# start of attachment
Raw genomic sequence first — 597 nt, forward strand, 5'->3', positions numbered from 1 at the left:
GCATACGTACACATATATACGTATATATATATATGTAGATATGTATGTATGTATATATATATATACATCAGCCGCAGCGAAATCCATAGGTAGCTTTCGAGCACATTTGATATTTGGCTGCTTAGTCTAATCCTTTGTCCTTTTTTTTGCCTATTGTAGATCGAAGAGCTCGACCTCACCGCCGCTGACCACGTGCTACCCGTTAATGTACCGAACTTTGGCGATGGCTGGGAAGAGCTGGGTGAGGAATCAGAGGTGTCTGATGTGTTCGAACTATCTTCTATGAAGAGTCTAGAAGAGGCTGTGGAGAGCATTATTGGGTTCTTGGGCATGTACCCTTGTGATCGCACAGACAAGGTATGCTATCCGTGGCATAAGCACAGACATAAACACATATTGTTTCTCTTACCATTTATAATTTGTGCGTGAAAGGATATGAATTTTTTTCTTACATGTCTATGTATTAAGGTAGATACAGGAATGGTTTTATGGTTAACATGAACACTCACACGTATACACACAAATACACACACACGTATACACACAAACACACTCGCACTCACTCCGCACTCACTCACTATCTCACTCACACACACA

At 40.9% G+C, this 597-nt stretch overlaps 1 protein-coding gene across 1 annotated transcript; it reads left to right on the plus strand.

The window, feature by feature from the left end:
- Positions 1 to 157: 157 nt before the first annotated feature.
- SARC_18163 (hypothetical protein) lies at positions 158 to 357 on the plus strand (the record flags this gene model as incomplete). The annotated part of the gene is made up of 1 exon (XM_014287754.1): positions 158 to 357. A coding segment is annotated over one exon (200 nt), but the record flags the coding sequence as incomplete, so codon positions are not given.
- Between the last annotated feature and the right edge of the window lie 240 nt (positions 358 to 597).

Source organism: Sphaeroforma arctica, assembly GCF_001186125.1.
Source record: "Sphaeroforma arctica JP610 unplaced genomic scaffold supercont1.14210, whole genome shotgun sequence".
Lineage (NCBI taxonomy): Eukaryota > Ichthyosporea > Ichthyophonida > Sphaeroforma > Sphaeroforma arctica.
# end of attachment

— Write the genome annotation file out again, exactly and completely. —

Raw genomic sequence first — 597 nt, forward strand, 5'->3', positions numbered from 1 at the left:
GCATACGTACACATATATACGTATATATATATATGTAGATATGTATGTATGTATATATATATATACATCAGCCGCAGCGAAATCCATAGGTAGCTTTCGAGCACATTTGATATTTGGCTGCTTAGTCTAATCCTTTGTCCTTTTTTTTGCCTATTGTAGATCGAAGAGCTCGACCTCACCGCCGCTGACCACGTGCTACCCGTTAATGTACCGAACTTTGGCGATGGCTGGGAAGAGCTGGGTGAGGAATCAGAGGTGTCTGATGTGTTCGAACTATCTTCTATGAAGAGTCTAGAAGAGGCTGTGGAGAGCATTATTGGGTTCTTGGGCATGTACCCTTGTGATCGCACAGACAAGGTATGCTATCCGTGGCATAAGCACAGACATAAACACATATTGTTTCTCTTACCATTTATAATTTGTGCGTGAAAGGATATGAATTTTTTTCTTACATGTCTATGTATTAAGGTAGATACAGGAATGGTTTTATGGTTAACATGAACACTCACACGTATACACACAAATACACACACACGTATACACACAAACACACTCGCACTCACTCCGCACTCACTCACTATCTCACTCACACACACA

At 40.9% G+C, this 597-nt stretch overlaps 1 protein-coding gene across 1 annotated transcript; it reads left to right on the plus strand.

The window, feature by feature from the left end:
- Positions 1 to 157: 157 nt before the first annotated feature.
- SARC_18163 (hypothetical protein) lies at positions 158 to 357 on the plus strand (the record flags this gene model as incomplete). The annotated part of the gene is made up of 1 exon (XM_014287754.1): positions 158 to 357. A coding segment is annotated over one exon (200 nt), but the record flags the coding sequence as incomplete, so codon positions are not given.
- Between the last annotated feature and the right edge of the window lie 240 nt (positions 358 to 597).

Source organism: Sphaeroforma arctica, assembly GCF_001186125.1.
Source record: "Sphaeroforma arctica JP610 unplaced genomic scaffold supercont1.14210, whole genome shotgun sequence".
Lineage (NCBI taxonomy): Eukaryota > Ichthyosporea > Ichthyophonida > Sphaeroforma > Sphaeroforma arctica.